Tiny implant could help infertile couples

By Rachael Burnett, Press Association
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Tiny implant could help infertile couples

Experts have developed an implant the size of a 5p piece that monitors oxygen, pH and temperature levels inside the womb.

Scientists have created a tiny device which could help infertile couples conceive naturally.

Experts at the University of Southampton have developed an implant the size of a 5p piece that monitors oxygen, pH and temperature levels inside the womb.

It could help clinicians compare the range of levels found in women who have conceived naturally with patients from fertility and miscarriage clinics.

Around one in seven couples in the UK have difficulties getting pregnant and in a quarter of those cases doctors are unable to find the cause.

Professor Ying Cheong, a consultant in reproductive medicine at University Hospital Southampton NHS Foundation Trust, said: “Currently, fertility tests take time and some couples may not receive a diagnosis for their issues straight away and, in some cases, not at all, so we are constantly in need of new ways of establishing problems.

“By establishing a ‘normal’ range of levels which can be compared to those who experience difficulties conceiving, there is the potential to diagnose fertility issues sooner and inform the development of new treatments.”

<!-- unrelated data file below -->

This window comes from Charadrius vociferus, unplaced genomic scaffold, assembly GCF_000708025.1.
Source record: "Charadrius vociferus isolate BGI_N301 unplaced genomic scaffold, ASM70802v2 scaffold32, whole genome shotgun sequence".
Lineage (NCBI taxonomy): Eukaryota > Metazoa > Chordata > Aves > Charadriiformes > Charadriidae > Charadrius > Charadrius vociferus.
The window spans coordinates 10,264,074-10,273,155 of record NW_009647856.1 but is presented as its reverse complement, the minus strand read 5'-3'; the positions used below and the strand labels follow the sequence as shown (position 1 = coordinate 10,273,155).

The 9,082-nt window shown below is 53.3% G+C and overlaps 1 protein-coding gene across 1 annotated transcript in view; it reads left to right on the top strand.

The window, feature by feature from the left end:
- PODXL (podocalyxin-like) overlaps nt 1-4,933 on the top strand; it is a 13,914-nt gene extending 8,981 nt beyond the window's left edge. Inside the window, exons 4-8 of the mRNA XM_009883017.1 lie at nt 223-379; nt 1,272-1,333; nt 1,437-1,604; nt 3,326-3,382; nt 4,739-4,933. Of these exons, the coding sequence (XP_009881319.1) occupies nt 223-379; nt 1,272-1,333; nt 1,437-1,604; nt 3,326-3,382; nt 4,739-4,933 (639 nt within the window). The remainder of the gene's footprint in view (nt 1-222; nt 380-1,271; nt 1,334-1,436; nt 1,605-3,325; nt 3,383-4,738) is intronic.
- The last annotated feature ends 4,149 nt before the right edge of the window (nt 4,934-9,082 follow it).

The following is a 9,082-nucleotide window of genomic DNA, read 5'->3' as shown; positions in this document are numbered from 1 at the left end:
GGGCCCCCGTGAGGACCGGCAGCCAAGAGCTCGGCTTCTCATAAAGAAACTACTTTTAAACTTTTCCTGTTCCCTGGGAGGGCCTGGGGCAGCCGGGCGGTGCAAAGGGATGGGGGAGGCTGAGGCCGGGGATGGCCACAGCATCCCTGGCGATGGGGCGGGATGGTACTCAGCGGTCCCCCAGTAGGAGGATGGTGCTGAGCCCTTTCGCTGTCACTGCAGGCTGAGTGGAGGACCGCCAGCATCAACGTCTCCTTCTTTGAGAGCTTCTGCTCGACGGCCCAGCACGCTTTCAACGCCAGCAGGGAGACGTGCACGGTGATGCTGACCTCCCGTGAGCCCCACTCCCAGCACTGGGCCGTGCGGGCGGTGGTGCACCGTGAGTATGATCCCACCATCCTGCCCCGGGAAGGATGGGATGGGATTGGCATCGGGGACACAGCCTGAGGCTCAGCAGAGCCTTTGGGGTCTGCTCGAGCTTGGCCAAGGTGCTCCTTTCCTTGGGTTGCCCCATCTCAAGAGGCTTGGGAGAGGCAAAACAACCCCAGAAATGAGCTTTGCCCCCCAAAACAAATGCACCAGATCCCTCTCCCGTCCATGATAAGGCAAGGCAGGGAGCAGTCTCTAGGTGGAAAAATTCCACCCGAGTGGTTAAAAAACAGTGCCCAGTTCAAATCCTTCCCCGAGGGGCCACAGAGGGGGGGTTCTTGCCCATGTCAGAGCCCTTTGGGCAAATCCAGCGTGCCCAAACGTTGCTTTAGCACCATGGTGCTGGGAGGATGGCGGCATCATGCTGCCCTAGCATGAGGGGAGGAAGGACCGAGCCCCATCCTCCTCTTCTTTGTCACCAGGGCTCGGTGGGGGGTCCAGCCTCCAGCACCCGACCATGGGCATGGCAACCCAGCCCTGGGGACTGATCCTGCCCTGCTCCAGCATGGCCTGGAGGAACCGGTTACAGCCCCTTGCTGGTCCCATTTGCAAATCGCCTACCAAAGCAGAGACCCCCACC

The device is implanted in a similar way to a contraceptive coil and sends readings wirelessly to a data chip attached to a special set of underwear worn by the patient.

Prof Cheong said the technology could lead to “big changes” in fertility care worldwide.

“We want to get to the stage where we know what a healthy womb environment looks like and to make measuring levels inside the womb as simple as taking a blood pressure reading,” she said.

“If we can prove this device works successfully and is comfortable and safe, then we have the chance to make big changes to fertility care across the NHS and internationally and help to give many more women the best chance of conceiving.”

She is leading a world-first study into use of the technology involving 30 patients being carried out at Complete Fertility Centre Southampton.